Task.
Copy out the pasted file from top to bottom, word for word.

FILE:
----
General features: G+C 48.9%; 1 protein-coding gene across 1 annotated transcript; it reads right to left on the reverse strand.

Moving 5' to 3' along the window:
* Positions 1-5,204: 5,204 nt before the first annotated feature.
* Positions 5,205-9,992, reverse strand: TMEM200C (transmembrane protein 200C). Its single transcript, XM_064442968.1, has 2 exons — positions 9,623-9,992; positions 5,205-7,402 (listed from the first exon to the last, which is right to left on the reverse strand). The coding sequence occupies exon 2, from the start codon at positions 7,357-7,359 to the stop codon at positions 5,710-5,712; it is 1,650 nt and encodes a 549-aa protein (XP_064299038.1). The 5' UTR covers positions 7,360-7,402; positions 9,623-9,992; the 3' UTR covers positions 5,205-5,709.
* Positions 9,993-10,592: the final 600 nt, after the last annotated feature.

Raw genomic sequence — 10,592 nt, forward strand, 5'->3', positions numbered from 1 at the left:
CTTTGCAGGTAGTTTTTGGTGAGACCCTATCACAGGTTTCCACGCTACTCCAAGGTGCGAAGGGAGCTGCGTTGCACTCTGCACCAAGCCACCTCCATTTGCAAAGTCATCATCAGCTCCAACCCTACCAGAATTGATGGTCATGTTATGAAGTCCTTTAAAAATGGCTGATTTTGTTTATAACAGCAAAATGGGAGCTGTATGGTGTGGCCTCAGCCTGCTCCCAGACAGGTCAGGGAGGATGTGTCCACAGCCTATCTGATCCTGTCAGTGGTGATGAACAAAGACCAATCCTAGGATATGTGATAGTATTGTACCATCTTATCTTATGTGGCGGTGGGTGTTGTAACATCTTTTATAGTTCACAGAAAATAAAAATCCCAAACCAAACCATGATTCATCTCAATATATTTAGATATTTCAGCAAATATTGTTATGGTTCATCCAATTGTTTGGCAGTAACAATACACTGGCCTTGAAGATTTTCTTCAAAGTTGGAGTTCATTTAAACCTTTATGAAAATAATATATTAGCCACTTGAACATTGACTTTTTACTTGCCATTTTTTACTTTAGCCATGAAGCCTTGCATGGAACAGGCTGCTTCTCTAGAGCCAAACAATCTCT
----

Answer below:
General features: G+C 48.9%; 1 protein-coding gene across 1 annotated transcript; it reads right to left on the reverse strand.

Moving 5' to 3' along the window:
* Positions 1-5,204: 5,204 nt before the first annotated feature.
* Positions 5,205-9,992, reverse strand: TMEM200C (transmembrane protein 200C). Its single transcript, XM_064442968.1, has 2 exons — positions 9,623-9,992; positions 5,205-7,402 (listed from the first exon to the last, which is right to left on the reverse strand). The coding sequence occupies exon 2, from the start codon at positions 7,357-7,359 to the stop codon at positions 5,710-5,712; it is 1,650 nt and encodes a 549-aa protein (XP_064299038.1). The 5' UTR covers positions 7,360-7,402; positions 9,623-9,992; the 3' UTR covers positions 5,205-5,709.
* Positions 9,993-10,592: the final 600 nt, after the last annotated feature.

Raw genomic sequence — 10,592 nt, forward strand, 5'->3', positions numbered from 1 at the left:
CTTTGCAGGTAGTTTTTGGTGAGACCCTATCACAGGTTTCCACGCTACTCCAAGGTGCGAAGGGAGCTGCGTTGCACTCTGCACCAAGCCACCTCCATTTGCAAAGTCATCATCAGCTCCAACCCTACCAGAATTGATGGTCATGTTATGAAGTCCTTTAAAAATGGCTGATTTTGTTTATAACAGCAAAATGGGAGCTGTATGGTGTGGCCTCAGCCTGCTCCCAGACAGGTCAGGGAGGATGTGTCCACAGCCTATCTGATCCTGTCAGTGGTGATGAACAAAGACCAATCCTAGGATATGTGATAGTATTGTACCATCTTATCTTATGTGGCGGTGGGTGTTGTAACATCTTTTATAGTTCACAGAAAATAAAAATCCCAAACCAAACCATGATTCATCTCAATATATTTAGATATTTCAGCAAATATTGTTATGGTTCATCCAATTGTTTGGCAGTAACAATACACTGGCCTTGAAGATTTTCTTCAAAGTTGGAGTTCATTTAAACCTTTATGAAAATAATATATTAGCCACTTGAACATTGACTTTTTACTTGCCATTTTTTACTTTAGCCATGAAGCCTTGCATGGAACAGGCTGCTTCTCTAGAGCCAAACAATCTCT